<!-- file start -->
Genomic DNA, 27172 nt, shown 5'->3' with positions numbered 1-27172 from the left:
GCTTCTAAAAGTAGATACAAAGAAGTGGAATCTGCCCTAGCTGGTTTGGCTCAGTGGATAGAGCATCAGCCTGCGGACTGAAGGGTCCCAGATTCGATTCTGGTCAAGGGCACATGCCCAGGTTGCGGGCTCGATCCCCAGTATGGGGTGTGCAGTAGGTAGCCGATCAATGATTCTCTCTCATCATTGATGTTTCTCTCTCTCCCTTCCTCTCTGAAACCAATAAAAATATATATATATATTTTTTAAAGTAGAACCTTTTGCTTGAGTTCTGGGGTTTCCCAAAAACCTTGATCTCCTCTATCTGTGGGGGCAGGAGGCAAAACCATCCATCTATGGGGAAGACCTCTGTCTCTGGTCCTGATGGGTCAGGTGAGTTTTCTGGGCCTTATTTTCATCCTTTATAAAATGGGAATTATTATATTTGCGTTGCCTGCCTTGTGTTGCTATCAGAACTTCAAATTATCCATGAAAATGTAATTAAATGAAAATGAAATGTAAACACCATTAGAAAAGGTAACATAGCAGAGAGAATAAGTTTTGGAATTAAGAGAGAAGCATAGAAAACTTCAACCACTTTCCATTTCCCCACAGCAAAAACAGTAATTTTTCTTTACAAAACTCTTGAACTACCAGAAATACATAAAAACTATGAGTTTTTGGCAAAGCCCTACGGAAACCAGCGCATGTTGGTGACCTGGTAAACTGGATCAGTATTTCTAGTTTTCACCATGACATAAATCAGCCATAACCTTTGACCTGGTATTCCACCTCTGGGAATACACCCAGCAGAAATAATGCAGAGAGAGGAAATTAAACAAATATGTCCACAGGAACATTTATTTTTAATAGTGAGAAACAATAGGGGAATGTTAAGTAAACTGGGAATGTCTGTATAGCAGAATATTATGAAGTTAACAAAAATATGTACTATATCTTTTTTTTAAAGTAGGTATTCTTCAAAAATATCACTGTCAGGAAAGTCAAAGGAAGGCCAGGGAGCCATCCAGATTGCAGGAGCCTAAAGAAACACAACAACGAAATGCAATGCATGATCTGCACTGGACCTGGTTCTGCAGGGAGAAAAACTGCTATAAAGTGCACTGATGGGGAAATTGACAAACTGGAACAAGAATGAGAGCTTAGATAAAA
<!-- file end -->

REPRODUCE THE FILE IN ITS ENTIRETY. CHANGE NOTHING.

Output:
Genomic DNA, 27172 nt, shown 5'->3' with positions numbered 1-27172 from the left:
GCTTCTAAAAGTAGATACAAAGAAGTGGAATCTGCCCTAGCTGGTTTGGCTCAGTGGATAGAGCATCAGCCTGCGGACTGAAGGGTCCCAGATTCGATTCTGGTCAAGGGCACATGCCCAGGTTGCGGGCTCGATCCCCAGTATGGGGTGTGCAGTAGGTAGCCGATCAATGATTCTCTCTCATCATTGATGTTTCTCTCTCTCCCTTCCTCTCTGAAACCAATAAAAATATATATATATATTTTTTAAAGTAGAACCTTTTGCTTGAGTTCTGGGGTTTCCCAAAAACCTTGATCTCCTCTATCTGTGGGGGCAGGAGGCAAAACCATCCATCTATGGGGAAGACCTCTGTCTCTGGTCCTGATGGGTCAGGTGAGTTTTCTGGGCCTTATTTTCATCCTTTATAAAATGGGAATTATTATATTTGCGTTGCCTGCCTTGTGTTGCTATCAGAACTTCAAATTATCCATGAAAATGTAATTAAATGAAAATGAAATGTAAACACCATTAGAAAAGGTAACATAGCAGAGAGAATAAGTTTTGGAATTAAGAGAGAAGCATAGAAAACTTCAACCACTTTCCATTTCCCCACAGCAAAAACAGTAATTTTTCTTTACAAAACTCTTGAACTACCAGAAATACATAAAAACTATGAGTTTTTGGCAAAGCCCTACGGAAACCAGCGCATGTTGGTGACCTGGTAAACTGGATCAGTATTTCTAGTTTTCACCATGACATAAATCAGCCATAACCTTTGACCTGGTATTCCACCTCTGGGAATACACCCAGCAGAAATAATGCAGAGAGAGGAAATTAAACAAATATGTCCACAGGAACATTTATTTTTAATAGTGAGAAACAATAGGGGAATGTTAAGTAAACTGGGAATGTCTGTATAGCAGAATATTATGAAGTTAACAAAAATATGTACTATATCTTTTTTTTAAAGTAGGTATTCTTCAAAAATATCACTGTCAGGAAAGTCAAAGGAAGGCCAGGGAGCCATCCAGATTGCAGGAGCCTAAAGAAACACAACAACGAAATGCAATGCATGATCTGCACTGGACCTGGTTCTGCAGGGAGAAAAACTGCTATAAAGTGCACTGATGGGGAAATTGACAAACTGGAACAAGAATGAGAGCTTAGATAAAA